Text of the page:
|“||Hey, I can throw things through dad! I'm gunna get an anvil...||”|
|912 - The Screaming Skull|
|Air Date||August 29, 1998|
|Movie Director||Alex Nicol|
|Cast||John Hudson, Peggy Webber, Russ Conway, Alex Nicol|
|Preceded by||911 - Devil Fish|
|Followed by||913 - Quest of the Delta Knights|
The Short: Robot RumpusEdit
A cautionary tale of our over reliance on technology. Gumby uses toy robots to do his chores. Initially Mrs. Gumby is thrilled by her son's ingenuity. ("This way we don't have to hire illegal immigrants!"-Crow). But unfortunately for our plasticine hero, things go awry ("Gumby was nude!"-Mike) and the malfunctioning robots wreak havoc throughout the house and yard. ("Well, if you use those older Philips analog chips with your robots, you're going to get this kind of thing."-Tom) They spray-paint graffiti on the house ("Clay figures go home!"-Mike) and begin to tear down the Gumby's garage. ("Habitat against humanity."-Crow).
Mrs. Gumby panics and calls her husband at the fire department, who races home in a fire truck ("I'll just take the company car."-Mike) and tries to stop the malignant mechanical men. However, he is quickly overwhelmed by the machines and dumped in the trash. Gumby manages to rescue his father but another robot breaks through the wall with a lawnmower ("I'd better mow the shag carpeting."-Mike) and frightens Mrs. Gumby ("That squares my breasts!"-Crow). Gumbo tries to stop a rogue robot who's digging up the flowerbed, but is thrown onto a nearby roof and takes the impact in the groin. ("Thank God for the internal genitalia!"-Mike). Gumby gets him down but not even a wrench can stop the robot! (Gumbo gets it thrown through him.) Gumby hijacks a crane ("Where did Gumby get a class-F license?"-Mike) and destroys the last robot. Gumby's parents force him to do all the chores by himself. The end credits feature a robot's head hung above Gumby's garage, which causes great disturbance to Servo and Crow.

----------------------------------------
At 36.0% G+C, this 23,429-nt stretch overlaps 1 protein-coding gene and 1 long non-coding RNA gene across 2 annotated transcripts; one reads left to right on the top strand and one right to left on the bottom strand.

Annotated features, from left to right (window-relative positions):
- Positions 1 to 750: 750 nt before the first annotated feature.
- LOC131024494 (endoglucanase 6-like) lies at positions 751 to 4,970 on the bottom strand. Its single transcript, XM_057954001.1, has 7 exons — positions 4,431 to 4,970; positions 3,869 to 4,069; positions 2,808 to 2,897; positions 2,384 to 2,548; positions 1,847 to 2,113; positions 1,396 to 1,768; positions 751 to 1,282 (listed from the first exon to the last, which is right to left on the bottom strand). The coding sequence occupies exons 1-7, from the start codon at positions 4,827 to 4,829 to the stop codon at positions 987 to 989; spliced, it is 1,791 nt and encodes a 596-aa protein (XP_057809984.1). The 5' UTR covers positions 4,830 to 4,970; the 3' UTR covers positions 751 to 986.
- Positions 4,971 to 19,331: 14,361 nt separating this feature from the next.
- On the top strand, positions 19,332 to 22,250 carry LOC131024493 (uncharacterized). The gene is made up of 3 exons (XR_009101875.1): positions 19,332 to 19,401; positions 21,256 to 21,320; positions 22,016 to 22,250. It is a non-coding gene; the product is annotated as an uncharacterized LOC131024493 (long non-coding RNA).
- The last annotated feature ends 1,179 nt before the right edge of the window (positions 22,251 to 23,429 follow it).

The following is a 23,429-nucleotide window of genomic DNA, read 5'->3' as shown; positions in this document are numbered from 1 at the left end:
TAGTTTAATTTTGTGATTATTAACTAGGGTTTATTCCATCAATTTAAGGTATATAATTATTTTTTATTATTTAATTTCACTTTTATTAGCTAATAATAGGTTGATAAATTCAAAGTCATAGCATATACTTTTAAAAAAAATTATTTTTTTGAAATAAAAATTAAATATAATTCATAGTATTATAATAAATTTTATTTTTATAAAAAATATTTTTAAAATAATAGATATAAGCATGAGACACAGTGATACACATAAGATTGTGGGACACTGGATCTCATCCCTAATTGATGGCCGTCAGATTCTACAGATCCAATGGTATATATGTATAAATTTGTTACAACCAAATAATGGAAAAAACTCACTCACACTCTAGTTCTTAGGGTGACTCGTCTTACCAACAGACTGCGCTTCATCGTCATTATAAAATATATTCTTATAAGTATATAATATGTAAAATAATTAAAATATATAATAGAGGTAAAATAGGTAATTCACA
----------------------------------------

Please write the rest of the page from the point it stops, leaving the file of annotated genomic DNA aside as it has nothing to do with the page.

Believe it or not, this was the first Gumby short ever aired. 
The film opens with a warning that you, the viewer, may die from fright while watching it. Alas, if only that were true.
Eric (John Whitlock) and Jenni (Peggy Webber, the sand-phobic wife from MST's "The Space Children") are some of the most indifferent (to each other) newlyweds you'll ever encounter. He's a joyless widower sans vocation, but he does have a mansion on lavishly landscaped grounds from his last marriage, which ended in the sudden death of his wife. Jenni's an unstable heiress who has spent time in a sanitarium due to a traumatic incident in her past - the accidental drowning of her parents, which she witnessed. She blames herself for being unable to save them and also for (prior to the accident) hating her mother and wishing her dead.
Back from their honeymoon, presumably, they move into the house without phone, lights, or furniture. They meet three locals - Reverend Snow (MST veteran Russ Conway), his Romulan wife and Mickey (director Alex Nicol), a shabby, nonverbal grounds keeper who can barely make eye contact, and whom, it is said, was extremely close to Eric's dead wife, Marion, having grown up with her.
Padre Snow and wife welcome them with fresh eggs and help them hang funereal drapes inside the residence (as foreshadowing, this fails). Snow, who punches up every other line by beginning it with "why" or "well", divulges to Jenni the story of Marion's mysterious demise. "She slipped on a leaf in the rain and hit her head on a wall and the base of her skull was bashed in and she fell in a pool and drowned", he says. Plausible, to be sure... and also a great Benny Hill sketch.
While Eric's away, Jenni tries to befriend Mickey, (perhaps because Mickey has a far more magnetic personality than her husband). Mickey is weird, but you know how hard it is to get a good gardener, so he stays on. Meanwhile, Mickey talks to the painting of Marion in the lobby of the house. "Send them away!", he begs her/it, in an eerily Snagglepuss-like vocalization.